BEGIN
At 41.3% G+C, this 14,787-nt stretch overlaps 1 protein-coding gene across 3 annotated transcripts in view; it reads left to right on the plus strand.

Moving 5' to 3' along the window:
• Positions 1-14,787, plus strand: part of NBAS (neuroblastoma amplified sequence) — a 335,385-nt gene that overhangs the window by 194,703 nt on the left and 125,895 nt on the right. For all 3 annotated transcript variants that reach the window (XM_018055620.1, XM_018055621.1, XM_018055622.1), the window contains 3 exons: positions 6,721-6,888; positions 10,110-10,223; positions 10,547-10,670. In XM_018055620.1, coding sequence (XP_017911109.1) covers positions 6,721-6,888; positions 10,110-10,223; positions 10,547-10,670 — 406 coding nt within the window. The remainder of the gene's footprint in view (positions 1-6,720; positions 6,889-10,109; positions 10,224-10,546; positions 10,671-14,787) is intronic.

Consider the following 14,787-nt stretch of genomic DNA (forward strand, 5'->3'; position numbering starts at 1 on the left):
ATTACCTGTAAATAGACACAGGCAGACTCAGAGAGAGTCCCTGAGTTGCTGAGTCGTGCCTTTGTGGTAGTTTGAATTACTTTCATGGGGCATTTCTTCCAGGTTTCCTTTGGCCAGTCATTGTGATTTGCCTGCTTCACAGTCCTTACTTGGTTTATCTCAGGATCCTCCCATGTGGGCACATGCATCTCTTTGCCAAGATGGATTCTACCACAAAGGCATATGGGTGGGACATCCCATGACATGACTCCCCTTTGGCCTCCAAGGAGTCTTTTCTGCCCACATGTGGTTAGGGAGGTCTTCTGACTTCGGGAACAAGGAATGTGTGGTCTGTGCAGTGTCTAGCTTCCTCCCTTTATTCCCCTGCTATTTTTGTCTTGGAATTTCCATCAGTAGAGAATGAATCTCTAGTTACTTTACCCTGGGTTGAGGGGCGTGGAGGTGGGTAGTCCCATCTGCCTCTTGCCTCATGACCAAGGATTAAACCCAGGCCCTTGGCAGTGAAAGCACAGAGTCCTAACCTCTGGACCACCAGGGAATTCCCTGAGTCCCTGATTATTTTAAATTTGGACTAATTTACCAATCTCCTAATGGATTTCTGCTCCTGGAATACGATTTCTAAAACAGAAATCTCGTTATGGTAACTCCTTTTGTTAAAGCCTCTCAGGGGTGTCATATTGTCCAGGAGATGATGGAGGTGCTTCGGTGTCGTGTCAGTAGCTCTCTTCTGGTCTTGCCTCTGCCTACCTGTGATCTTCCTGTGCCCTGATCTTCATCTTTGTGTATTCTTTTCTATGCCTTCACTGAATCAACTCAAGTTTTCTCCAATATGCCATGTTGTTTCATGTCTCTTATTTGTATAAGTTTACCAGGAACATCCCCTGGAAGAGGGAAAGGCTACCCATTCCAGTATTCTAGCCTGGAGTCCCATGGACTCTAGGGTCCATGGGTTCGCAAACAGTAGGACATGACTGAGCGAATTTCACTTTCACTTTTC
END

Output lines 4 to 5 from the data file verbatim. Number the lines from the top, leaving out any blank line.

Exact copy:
Consider the following 14,787-nt stretch of genomic DNA (forward strand, 5'->3'; position numbering starts at 1 on the left):
ATTACCTGTAAATAGACACAGGCAGACTCAGAGAGAGTCCCTGAGTTGCTGAGTCGTGCCTTTGTGGTAGTTTGAATTACTTTCATGGGGCATTTCTTCCAGGTTTCCTTTGGCCAGTCATTGTGATTTGCCTGCTTCACAGTCCTTACTTGGTTTATCTCAGGATCCTCCCATGTGGGCACATGCATCTCTTTGCCAAGATGGATTCTACCACAAAGGCATATGGGTGGGACATCCCATGACATGACTCCCCTTTGGCCTCCAAGGAGTCTTTTCTGCCCACATGTGGTTAGGGAGGTCTTCTGACTTCGGGAACAAGGAATGTGTGGTCTGTGCAGTGTCTAGCTTCCTCCCTTTATTCCCCTGCTATTTTTGTCTTGGAATTTCCATCAGTAGAGAATGAATCTCTAGTTACTTTACCCTGGGTTGAGGGGCGTGGAGGTGGGTAGTCCCATCTGCCTCTTGCCTCATGACCAAGGATTAAACCCAGGCCCTTGGCAGTGAAAGCACAGAGTCCTAACCTCTGGACCACCAGGGAATTCCCTGAGTCCCTGATTATTTTAAATTTGGACTAATTTACCAATCTCCTAATGGATTTCTGCTCCTGGAATACGATTTCTAAAACAGAAATCTCGTTATGGTAACTCCTTTTGTTAAAGCCTCTCAGGGGTGTCATATTGTCCAGGAGATGATGGAGGTGCTTCGGTGTCGTGTCAGTAGCTCTCTTCTGGTCTTGCCTCTGCCTACCTGTGATCTTCCTGTGCCCTGATCTTCATCTTTGTGTATTCTTTTCTATGCCTTCACTGAATCAACTCAAGTTTTCTCCAATATGCCATGTTGTTTCATGTCTCTTATTTGTATAAGTTTACCAGGAACATCCCCTGGAAGAGGGAAAGGCTACCCATTCCAGTATTCTAGCCTGGAGTCCCATGGACTCTAGGGTCCATGGGTTCGCAAACAGTAGGACATGACTGAGCGAATTTCACTTTCACTTTTC